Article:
Friday, 2 December 2011


Zinedine Zidane
KYIV, Ukraine -- Spain avoided its biggest challengers in the first round of the 2012 European Championship, leaving Germany and the Netherlands in the toughest group of the competition.
Spain, which beat Germany to win the Euro 2008 title and then defeated the Dutch in last year's World Cup final, was drawn Friday in Group C with Italy, Ireland and Croatia for next year's tournament in Poland and Ukraine.
"It's a complicated group," Spain coach Vicente del Bosque said. "We've got an important team like Italy and two teams that got through the playoff easily. We have to worry about ourselves and preparing well so we arrive in best shape."
Three-time champion Germany and 1988 winner Netherlands -- fierce rivals since meeting in the 1974 World Cup final -- will face Portugal and Denmark in Group B.
"I think it's probably the strongest group, the most interesting, and of course the closest," Germany coach Joachim Loew said.
France and England were another pair of old rivals drawn together, with co-host Ukraine and Sweden in a group based in Kyiv and the far flung eastern city of Donetsk.
Poland, the other host nation, was joined in Group A by Russia, Greece and Czech Republic in what many see as the weakest group.
Euro 2012 will open on June 8 in Warsaw when Poland plays 2004 champion Greece. The final is set for July 1 in Kyiv.
Spain is seeking to become the first country to win two straight European titles since the competition began in 1960.
The Spanish, who also won in 1964, open with a match against Italy, pitting the past two World Cup winners against each other in the Polish port city of Gdansk on June 10. The group also plays in Poznan.
Ireland coach Giovanni Trapattoni will oppose his home country, which he coached at Euro 2004, in the final group match in Poznan.
"It's impossible to say which group is better," Trapattoni said. "You have to think that in football all is possible. I am confident."
Italy coach Cesare Prandelli said he had wanted to avoid Trapattoni "for many reasons."
"But what matters is that we have to arrive there at our top and ready for the competition," said Prandelli, who was coached by the veteran when both were at Juventus.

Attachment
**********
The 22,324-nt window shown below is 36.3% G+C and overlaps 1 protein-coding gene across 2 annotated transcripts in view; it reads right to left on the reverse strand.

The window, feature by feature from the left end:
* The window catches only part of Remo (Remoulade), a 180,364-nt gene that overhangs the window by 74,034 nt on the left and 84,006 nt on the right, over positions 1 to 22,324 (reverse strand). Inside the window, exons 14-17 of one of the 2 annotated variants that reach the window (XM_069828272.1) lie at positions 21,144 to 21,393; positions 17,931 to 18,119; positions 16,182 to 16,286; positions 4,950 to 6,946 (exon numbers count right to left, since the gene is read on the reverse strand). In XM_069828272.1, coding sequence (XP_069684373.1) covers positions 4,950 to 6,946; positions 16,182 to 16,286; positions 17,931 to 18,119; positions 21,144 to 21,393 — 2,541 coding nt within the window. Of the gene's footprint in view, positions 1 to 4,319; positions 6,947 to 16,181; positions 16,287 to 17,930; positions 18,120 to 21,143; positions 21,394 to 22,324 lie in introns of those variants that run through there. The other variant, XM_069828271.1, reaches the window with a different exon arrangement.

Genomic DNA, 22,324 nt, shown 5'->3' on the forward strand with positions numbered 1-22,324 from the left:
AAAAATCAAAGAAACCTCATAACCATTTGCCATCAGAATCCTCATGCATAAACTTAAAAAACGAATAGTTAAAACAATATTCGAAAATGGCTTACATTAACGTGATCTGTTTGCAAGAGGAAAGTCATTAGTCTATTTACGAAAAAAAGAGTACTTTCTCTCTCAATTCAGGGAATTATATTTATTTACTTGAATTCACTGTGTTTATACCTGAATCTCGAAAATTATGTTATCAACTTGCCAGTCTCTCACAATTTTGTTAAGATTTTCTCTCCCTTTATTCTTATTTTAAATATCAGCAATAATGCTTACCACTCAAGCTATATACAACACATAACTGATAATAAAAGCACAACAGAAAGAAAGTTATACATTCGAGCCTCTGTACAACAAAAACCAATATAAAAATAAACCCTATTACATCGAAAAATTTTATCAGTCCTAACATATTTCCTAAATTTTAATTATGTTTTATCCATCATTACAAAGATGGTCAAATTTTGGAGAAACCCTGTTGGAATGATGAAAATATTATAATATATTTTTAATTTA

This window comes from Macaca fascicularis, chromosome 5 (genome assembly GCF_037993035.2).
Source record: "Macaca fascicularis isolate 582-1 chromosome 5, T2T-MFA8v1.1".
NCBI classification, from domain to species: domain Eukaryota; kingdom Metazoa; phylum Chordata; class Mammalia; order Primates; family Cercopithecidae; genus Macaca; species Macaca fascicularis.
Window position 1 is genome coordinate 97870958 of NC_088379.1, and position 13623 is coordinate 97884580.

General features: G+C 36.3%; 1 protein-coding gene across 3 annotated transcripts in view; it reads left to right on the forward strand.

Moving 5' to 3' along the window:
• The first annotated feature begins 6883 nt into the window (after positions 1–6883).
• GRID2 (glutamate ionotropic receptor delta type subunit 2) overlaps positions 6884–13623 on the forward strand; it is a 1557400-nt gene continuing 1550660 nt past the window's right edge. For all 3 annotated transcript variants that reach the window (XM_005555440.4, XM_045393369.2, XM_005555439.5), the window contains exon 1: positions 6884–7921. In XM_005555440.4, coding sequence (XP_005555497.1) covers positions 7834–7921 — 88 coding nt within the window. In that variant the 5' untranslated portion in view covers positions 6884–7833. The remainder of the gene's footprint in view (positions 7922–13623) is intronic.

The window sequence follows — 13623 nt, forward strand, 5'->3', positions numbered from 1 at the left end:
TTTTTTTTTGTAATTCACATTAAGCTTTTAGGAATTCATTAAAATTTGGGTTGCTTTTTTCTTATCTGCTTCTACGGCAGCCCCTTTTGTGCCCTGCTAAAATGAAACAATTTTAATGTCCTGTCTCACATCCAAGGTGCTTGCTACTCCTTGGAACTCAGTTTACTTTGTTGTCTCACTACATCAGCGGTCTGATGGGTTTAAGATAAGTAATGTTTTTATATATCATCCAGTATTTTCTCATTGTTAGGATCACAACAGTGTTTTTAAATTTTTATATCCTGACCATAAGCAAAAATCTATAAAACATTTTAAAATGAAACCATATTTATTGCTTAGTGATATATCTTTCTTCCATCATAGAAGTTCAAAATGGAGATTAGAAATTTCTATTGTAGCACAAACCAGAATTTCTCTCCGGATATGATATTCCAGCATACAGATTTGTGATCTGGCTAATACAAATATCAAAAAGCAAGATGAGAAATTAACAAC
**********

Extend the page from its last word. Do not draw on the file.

The Dutch and Germans, who normally bring lots of fans with them, will play in the tournament's two smallest stadiums, in Kharkiv and Lviv, separated by 891 kilometres. They meet on June 13 in Kharkiv.
"We are always in tough groups, but if you get through you're in a flow," Netherlands playmaker Wesley Sneijder said. "We should definitely be able to get through."
England, which has one of the largest travelling supports, will make two trips to Donetsk, where airport and accommodation plans are under the biggest stress. Despite playing in Ukraine, the team is expected to be based in Poland.
England and France will meet on June 10 in Donetsk -- a repeat of their Euro 2004 opener when Zinedine Zidane's stoppage-time goals earned a dramatic 2-1 win.
"It's always complicated between France and England," French coach Laurent Blanc said. "It's always very, very competitive and there's a lot of danger."
Blanc said England was the group favourite, but noted it will be without suspended striker Wayne Rooney, who will try to have his three-match ban reduced on appeal at UEFA's Swiss headquarters next Thursday.
England coach Fabio Capello already looked ahead to potential quarter-final opponents, when teams advancing from groups C and D will meet in Ukraine.
"If we get out of the group we could play Spain or Italy," Capello told Spanish TV station Cuatro. "The options we face if we get out of the group will be tremendous not just for us, but for them also."
While the draw presents logistical challenges for UEFA and the host nations, the quality of matches appeared to outweigh potential problems.
"Every team here is good," Loew said. "It's not like a World Cup where you might get Costa Rica or other such teams. It will be exciting. I'm not afraid."
TSN Release

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